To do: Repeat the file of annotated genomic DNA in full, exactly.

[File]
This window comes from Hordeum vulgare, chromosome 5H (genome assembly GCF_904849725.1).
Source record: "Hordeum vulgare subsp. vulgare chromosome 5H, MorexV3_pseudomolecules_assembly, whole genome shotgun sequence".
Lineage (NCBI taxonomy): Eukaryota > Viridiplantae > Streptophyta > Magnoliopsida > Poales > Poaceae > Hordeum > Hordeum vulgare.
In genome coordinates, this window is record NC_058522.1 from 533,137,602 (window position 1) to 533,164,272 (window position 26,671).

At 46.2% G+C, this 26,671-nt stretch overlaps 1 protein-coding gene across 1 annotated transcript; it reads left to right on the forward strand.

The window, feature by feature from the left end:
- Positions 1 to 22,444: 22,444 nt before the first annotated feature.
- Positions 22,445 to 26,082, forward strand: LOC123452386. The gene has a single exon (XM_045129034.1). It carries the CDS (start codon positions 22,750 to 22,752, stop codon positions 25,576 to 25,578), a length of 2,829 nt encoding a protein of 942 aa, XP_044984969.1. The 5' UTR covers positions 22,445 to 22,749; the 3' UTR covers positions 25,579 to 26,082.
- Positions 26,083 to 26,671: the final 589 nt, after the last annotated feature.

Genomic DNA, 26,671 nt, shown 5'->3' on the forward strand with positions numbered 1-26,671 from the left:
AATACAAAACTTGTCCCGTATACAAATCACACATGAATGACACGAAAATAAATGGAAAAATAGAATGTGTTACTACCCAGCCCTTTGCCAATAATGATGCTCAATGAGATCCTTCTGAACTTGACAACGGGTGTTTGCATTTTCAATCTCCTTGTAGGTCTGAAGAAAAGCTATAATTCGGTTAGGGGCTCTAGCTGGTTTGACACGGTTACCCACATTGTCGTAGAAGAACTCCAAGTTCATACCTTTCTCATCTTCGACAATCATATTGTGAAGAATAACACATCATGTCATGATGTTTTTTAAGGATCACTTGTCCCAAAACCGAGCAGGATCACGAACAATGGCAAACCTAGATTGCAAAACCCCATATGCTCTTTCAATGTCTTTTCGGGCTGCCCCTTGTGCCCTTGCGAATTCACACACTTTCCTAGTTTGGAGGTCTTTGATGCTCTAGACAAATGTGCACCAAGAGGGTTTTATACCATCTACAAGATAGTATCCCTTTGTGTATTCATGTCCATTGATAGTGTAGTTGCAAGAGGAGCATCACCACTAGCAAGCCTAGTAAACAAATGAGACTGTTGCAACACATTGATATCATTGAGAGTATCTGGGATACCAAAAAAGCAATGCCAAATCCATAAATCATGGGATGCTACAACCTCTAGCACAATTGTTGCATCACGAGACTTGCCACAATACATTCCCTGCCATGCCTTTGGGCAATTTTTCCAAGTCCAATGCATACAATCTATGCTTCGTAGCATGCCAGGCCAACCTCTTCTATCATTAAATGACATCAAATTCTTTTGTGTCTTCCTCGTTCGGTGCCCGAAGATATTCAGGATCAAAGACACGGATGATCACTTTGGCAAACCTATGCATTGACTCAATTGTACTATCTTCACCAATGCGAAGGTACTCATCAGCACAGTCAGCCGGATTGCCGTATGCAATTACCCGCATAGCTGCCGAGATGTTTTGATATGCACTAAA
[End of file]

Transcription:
This window comes from Hordeum vulgare, chromosome 5H (genome assembly GCF_904849725.1).
Source record: "Hordeum vulgare subsp. vulgare chromosome 5H, MorexV3_pseudomolecules_assembly, whole genome shotgun sequence".
Lineage (NCBI taxonomy): Eukaryota > Viridiplantae > Streptophyta > Magnoliopsida > Poales > Poaceae > Hordeum > Hordeum vulgare.
In genome coordinates, this window is record NC_058522.1 from 533,137,602 (window position 1) to 533,164,272 (window position 26,671).

At 46.2% G+C, this 26,671-nt stretch overlaps 1 protein-coding gene across 1 annotated transcript; it reads left to right on the forward strand.

The window, feature by feature from the left end:
- Positions 1 to 22,444: 22,444 nt before the first annotated feature.
- Positions 22,445 to 26,082, forward strand: LOC123452386. The gene has a single exon (XM_045129034.1). It carries the CDS (start codon positions 22,750 to 22,752, stop codon positions 25,576 to 25,578), a length of 2,829 nt encoding a protein of 942 aa, XP_044984969.1. The 5' UTR covers positions 22,445 to 22,749; the 3' UTR covers positions 25,579 to 26,082.
- Positions 26,083 to 26,671: the final 589 nt, after the last annotated feature.

Genomic DNA, 26,671 nt, shown 5'->3' on the forward strand with positions numbered 1-26,671 from the left:
AATACAAAACTTGTCCCGTATACAAATCACACATGAATGACACGAAAATAAATGGAAAAATAGAATGTGTTACTACCCAGCCCTTTGCCAATAATGATGCTCAATGAGATCCTTCTGAACTTGACAACGGGTGTTTGCATTTTCAATCTCCTTGTAGGTCTGAAGAAAAGCTATAATTCGGTTAGGGGCTCTAGCTGGTTTGACACGGTTACCCACATTGTCGTAGAAGAACTCCAAGTTCATACCTTTCTCATCTTCGACAATCATATTGTGAAGAATAACACATCATGTCATGATGTTTTTTAAGGATCACTTGTCCCAAAACCGAGCAGGATCACGAACAATGGCAAACCTAGATTGCAAAACCCCATATGCTCTTTCAATGTCTTTTCGGGCTGCCCCTTGTGCCCTTGCGAATTCACACACTTTCCTAGTTTGGAGGTCTTTGATGCTCTAGACAAATGTGCACCAAGAGGGTTTTATACCATCTACAAGATAGTATCCCTTTGTGTATTCATGTCCATTGATAGTGTAGTTGCAAGAGGAGCATCACCACTAGCAAGCCTAGTAAACAAATGAGACTGTTGCAACACATTGATATCATTGAGAGTATCTGGGATACCAAAAAAGCAATGCCAAATCCATAAATCATGGGATGCTACAACCTCTAGCACAATTGTTGCATCACGAGACTTGCCACAATACATTCCCTGCCATGCCTTTGGGCAATTTTTCCAAGTCCAATGCATACAATCTATGCTTCGTAGCATGCCAGGCCAACCTCTTCTATCATTAAATGACATCAAATTCTTTTGTGTCTTCCTCGTTCGGTGCCCGAAGATATTCAGGATCAAAGACACGGATGATCACTTTGGCAAACCTATGCATTGACTCAATTGTACTATCTTCACCAATGCGAAGGTACTCATCAGCACAGTCAGCCGGATTGCCGTATGCAATTACCCGCATAGCTGCCGAGATGTTTTGATATGCACTAAA